Monday, March 11, 2024

Help coming: IT Risk Management

Risk Management in IT projects 
For years (a lot of years) IT companies have been paying bounties to hackers to find vulnerabilities in target IT systems and report them to bug fixers before they become a business hazard. This bounty system has worked for the most part, but it's a QC (find after the fact) rather than QA (quality built-in) approach, somewhat of necessity given the complexity of IT software systems. 

Enter AI agents
Now, of course, there is a new sheriff in town that aims more at QA than QC: AI bug detectors based on the large language models (LLM) that can be deployed to seek out the bug risks earlier in the development and beta cycles.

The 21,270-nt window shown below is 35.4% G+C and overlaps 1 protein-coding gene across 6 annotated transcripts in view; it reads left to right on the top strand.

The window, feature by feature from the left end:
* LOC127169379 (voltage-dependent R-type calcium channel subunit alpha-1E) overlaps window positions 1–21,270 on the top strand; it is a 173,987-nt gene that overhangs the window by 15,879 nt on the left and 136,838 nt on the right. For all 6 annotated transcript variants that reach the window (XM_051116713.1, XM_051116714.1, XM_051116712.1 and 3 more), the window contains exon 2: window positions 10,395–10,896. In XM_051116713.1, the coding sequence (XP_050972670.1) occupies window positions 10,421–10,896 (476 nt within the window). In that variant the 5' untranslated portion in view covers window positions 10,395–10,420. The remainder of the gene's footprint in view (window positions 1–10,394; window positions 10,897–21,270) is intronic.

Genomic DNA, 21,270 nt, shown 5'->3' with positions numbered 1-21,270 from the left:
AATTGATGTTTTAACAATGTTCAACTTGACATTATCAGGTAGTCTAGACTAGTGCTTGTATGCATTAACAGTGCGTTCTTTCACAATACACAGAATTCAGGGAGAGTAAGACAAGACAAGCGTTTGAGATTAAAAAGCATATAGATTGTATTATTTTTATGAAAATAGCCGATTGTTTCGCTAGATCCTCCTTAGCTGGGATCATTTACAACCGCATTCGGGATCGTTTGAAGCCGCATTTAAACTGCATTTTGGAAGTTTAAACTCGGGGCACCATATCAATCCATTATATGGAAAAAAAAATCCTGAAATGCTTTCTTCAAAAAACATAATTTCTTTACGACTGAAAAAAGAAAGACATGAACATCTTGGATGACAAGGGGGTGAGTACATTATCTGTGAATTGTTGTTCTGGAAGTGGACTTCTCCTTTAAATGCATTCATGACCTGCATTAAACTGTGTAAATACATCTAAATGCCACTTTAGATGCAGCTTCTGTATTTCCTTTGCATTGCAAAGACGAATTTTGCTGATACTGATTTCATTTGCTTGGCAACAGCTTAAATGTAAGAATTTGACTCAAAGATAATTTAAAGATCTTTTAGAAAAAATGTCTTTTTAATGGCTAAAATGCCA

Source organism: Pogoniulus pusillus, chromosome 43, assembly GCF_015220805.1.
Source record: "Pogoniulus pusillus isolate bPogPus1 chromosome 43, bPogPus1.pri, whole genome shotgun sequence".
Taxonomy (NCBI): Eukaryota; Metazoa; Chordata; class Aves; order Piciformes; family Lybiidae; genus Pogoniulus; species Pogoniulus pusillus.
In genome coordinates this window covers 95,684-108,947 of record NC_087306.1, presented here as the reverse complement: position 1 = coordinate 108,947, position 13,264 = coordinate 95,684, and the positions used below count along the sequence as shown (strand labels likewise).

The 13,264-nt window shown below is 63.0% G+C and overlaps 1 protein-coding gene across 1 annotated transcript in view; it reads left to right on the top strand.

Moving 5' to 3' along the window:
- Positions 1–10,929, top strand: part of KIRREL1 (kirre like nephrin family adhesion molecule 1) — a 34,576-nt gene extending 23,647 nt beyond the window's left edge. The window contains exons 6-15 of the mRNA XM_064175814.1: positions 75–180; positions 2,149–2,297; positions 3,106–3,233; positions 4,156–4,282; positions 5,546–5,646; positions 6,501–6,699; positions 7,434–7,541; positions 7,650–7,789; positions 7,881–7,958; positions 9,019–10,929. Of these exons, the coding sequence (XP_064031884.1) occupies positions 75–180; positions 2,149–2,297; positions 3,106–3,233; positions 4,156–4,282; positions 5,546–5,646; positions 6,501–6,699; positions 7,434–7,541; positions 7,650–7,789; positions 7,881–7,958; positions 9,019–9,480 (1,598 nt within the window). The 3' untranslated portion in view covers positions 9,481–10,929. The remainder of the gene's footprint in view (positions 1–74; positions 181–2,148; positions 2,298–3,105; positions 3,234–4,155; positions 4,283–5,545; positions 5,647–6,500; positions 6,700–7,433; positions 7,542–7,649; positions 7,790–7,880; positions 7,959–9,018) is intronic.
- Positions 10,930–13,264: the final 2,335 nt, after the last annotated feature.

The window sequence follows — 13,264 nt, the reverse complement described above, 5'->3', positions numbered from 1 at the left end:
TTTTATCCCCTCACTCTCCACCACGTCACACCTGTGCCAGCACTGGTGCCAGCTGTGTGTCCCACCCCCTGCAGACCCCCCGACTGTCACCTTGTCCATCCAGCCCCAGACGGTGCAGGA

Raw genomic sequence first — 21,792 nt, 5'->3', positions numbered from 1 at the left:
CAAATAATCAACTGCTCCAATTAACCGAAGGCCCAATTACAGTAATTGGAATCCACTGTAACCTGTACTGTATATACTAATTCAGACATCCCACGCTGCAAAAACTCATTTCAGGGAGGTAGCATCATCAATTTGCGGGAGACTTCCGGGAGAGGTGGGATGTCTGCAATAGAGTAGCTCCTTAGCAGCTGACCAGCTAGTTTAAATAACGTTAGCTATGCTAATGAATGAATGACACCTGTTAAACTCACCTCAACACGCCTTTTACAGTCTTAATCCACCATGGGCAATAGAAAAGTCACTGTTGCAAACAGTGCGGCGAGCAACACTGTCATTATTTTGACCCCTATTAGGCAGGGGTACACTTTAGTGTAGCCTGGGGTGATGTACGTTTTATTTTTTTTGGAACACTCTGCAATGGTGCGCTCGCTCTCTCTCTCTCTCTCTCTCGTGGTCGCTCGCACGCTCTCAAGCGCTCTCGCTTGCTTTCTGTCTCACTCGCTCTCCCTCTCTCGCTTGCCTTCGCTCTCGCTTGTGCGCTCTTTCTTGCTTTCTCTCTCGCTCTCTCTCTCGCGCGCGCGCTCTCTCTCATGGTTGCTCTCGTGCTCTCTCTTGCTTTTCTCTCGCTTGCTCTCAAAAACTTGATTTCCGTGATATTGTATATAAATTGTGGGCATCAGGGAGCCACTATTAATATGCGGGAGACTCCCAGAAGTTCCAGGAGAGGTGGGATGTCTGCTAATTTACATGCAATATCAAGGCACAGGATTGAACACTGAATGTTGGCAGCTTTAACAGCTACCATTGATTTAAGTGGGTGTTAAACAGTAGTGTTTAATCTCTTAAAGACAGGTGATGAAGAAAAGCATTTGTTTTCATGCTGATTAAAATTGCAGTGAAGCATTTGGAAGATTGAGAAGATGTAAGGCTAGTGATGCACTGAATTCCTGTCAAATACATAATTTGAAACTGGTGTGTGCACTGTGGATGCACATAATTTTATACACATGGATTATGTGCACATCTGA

But the idea is summarized by Daniel Miessler this way:
The way forward on automated hacking is this: 1) teams of agents, 2) extremely detailed capture of human tester thought processes, lots of real-world examples, and time. I suspect that in 2-5 years, agent-based web hacking will be able to get 90% of the bugs we normally see submitted in web bug bounties. But they’ll be faster. And the reports will be better. That last 10% will remain elusive until those agents are at AGI level.

Zero Trust
CISA, the nation's cyber-defense agency, is continuing its 'zero trust' IT systems imitative, now with an office dedicated to the program. Some of the program details are found here, including information about the Zero Trust Security Model.


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